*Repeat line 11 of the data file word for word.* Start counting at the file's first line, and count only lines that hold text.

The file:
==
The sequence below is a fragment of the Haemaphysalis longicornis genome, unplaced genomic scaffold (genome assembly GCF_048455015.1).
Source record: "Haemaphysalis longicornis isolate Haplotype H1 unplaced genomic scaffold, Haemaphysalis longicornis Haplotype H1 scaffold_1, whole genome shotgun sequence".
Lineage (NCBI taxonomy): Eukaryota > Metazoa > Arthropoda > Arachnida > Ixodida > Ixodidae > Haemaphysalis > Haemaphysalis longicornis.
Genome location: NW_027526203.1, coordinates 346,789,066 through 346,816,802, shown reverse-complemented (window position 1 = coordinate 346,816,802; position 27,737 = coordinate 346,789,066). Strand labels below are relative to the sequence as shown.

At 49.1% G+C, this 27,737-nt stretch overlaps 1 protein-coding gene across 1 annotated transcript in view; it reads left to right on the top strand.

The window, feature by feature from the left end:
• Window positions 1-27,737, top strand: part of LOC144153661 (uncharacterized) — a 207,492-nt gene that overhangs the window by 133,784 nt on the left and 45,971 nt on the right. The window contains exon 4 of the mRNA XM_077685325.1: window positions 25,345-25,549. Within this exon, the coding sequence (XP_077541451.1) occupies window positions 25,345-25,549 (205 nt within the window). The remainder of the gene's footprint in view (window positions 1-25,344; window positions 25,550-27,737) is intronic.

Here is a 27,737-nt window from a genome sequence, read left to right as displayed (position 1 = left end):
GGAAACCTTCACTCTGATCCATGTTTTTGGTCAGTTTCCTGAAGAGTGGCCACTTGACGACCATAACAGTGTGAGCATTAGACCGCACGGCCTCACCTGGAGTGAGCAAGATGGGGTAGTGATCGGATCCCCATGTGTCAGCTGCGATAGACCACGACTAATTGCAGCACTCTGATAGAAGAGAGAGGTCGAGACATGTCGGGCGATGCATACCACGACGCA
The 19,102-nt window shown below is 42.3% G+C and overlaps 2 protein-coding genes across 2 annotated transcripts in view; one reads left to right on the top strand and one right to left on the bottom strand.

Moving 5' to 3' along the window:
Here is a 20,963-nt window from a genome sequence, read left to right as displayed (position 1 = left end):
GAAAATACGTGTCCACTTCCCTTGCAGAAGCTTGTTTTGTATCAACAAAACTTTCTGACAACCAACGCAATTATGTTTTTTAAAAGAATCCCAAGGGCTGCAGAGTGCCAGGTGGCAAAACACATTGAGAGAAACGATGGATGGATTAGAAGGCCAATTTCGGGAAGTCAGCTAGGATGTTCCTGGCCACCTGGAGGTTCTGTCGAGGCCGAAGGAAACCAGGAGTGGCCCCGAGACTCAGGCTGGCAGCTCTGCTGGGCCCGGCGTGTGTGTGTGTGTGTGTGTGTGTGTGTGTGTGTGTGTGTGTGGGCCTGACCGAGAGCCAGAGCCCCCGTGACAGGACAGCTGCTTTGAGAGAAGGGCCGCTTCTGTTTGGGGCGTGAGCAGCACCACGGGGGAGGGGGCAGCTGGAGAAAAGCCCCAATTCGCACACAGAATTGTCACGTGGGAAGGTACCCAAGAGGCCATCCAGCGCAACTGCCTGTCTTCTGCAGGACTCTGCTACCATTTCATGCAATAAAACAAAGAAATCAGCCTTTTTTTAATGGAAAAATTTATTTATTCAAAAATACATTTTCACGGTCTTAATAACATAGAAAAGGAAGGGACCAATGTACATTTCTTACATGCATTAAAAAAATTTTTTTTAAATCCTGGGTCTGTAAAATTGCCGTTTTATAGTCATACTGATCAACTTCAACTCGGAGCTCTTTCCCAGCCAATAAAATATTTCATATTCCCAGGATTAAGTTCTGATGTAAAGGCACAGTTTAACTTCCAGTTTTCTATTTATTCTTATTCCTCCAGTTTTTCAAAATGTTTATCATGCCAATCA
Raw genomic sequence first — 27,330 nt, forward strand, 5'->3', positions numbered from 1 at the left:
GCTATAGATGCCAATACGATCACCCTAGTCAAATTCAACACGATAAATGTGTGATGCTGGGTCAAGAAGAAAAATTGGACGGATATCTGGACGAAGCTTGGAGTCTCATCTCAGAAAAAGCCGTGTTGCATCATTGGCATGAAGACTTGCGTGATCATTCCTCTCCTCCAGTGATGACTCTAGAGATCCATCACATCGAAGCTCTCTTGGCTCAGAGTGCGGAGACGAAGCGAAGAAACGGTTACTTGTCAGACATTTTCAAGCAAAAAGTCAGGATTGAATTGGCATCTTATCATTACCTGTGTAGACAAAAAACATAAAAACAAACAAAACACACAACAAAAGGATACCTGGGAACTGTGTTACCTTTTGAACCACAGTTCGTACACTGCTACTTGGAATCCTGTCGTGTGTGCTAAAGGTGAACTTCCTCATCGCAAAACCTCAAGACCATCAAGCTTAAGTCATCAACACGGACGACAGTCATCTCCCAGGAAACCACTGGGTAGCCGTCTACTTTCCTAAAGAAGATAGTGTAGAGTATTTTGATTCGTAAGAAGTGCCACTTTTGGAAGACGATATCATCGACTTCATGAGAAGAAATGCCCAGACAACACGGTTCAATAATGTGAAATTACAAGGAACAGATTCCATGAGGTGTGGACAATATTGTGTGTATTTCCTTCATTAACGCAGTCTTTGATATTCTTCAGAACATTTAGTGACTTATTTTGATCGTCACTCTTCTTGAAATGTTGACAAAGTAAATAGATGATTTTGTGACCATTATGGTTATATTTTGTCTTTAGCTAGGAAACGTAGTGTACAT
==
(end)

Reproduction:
Moving 5' to 3' along the window: